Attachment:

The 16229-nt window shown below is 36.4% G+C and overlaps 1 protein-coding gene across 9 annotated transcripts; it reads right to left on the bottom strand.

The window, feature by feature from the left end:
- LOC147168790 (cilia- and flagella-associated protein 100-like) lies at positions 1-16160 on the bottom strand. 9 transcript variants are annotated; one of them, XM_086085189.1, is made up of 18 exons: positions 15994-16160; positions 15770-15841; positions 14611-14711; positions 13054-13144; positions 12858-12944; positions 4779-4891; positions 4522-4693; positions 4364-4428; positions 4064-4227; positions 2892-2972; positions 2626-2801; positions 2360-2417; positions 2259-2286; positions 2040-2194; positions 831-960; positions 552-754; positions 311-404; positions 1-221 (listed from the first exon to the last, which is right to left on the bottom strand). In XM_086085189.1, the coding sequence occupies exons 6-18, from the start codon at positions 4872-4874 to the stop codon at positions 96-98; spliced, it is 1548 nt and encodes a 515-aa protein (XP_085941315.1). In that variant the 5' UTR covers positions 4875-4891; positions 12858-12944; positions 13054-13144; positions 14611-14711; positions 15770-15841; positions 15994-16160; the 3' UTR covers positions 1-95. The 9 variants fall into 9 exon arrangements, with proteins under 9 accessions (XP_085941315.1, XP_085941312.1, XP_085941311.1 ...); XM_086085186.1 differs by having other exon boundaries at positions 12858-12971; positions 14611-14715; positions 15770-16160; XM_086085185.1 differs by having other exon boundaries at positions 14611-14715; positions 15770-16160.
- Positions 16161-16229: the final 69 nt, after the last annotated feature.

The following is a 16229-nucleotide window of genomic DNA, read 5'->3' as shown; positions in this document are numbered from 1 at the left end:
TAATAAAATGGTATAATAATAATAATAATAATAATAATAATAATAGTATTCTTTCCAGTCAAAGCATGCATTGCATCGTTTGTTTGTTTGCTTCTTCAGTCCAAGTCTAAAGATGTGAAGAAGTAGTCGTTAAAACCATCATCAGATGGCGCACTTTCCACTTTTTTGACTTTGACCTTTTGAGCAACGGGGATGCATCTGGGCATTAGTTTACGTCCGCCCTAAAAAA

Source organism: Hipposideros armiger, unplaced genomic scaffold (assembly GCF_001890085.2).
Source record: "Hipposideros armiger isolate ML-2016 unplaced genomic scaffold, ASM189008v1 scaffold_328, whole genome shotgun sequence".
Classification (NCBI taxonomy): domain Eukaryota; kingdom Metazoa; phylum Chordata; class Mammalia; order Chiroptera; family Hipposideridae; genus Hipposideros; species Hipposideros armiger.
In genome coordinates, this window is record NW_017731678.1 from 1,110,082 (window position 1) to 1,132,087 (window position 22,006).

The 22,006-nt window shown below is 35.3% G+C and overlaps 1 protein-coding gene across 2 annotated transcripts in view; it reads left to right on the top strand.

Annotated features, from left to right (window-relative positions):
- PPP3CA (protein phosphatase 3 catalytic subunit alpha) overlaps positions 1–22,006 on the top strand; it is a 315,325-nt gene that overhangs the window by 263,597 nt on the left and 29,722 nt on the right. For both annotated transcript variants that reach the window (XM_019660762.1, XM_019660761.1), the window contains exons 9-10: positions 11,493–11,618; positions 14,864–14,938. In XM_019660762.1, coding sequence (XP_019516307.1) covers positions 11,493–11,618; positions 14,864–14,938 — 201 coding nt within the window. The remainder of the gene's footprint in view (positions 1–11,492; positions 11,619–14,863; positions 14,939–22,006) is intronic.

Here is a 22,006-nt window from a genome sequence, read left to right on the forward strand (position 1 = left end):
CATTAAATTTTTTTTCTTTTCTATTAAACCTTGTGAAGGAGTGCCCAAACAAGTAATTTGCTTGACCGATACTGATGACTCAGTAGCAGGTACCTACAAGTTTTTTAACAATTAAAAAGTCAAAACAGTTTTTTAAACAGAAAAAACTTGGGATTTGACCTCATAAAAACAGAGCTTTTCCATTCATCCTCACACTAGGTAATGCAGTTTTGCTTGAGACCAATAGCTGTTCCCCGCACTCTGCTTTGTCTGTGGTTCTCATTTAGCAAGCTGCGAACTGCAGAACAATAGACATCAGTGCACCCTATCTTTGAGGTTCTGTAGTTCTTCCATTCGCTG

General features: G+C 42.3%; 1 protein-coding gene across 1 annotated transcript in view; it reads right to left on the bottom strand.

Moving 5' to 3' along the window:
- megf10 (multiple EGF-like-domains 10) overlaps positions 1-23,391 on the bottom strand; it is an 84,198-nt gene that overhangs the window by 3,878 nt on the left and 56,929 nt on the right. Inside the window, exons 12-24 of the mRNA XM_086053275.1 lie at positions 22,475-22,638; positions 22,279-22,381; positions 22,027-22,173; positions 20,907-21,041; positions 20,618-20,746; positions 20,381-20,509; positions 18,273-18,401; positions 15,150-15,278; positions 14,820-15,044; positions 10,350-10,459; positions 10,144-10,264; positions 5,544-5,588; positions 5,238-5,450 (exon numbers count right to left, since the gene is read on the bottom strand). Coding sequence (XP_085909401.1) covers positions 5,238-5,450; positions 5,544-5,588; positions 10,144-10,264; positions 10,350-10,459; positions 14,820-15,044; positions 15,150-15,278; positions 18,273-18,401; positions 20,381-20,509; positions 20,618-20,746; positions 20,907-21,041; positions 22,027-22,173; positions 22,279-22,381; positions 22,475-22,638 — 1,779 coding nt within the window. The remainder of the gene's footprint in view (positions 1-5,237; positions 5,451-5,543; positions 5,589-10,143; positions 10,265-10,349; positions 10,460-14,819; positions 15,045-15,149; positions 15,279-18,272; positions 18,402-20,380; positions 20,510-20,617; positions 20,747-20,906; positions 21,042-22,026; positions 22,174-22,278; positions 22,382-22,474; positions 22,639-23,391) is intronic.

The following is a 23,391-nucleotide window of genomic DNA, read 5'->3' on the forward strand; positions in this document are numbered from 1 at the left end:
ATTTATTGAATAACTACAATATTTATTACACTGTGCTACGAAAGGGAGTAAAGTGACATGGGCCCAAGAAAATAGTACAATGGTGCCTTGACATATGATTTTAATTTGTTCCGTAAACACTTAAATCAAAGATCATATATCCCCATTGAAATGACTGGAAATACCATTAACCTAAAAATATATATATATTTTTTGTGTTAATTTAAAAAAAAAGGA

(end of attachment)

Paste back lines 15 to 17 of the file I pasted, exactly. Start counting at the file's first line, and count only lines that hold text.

CATTAAATTTTTTTTCTTTTCTATTAAACCTTGTGAAGGAGTGCCCAAACAAGTAATTTGCTTGACCGATACTGATGACTCAGTAGCAGGTACCTACAAGTTTTTTAACAATTAAAAAGTCAAAACAGTTTTTTAAACAGAAAAAACTTGGGATTTGACCTCATAAAAACAGAGCTTTTCCATTCATCCTCACACTAGGTAATGCAGTTTTGCTTGAGACCAATAGCTGTTCCCCGCACTCTGCTTTGTCTGTGGTTCTCATTTAGCAAGCTGCGAACTGCAGAACAATAGACATCAGTGCACCCTATCTTTGAGGTTCTGTAGTTCTTCCATTCGCTG

General features: G+C 42.3%; 1 protein-coding gene across 1 annotated transcript in view; it reads right to left on the bottom strand.

Moving 5' to 3' along the window: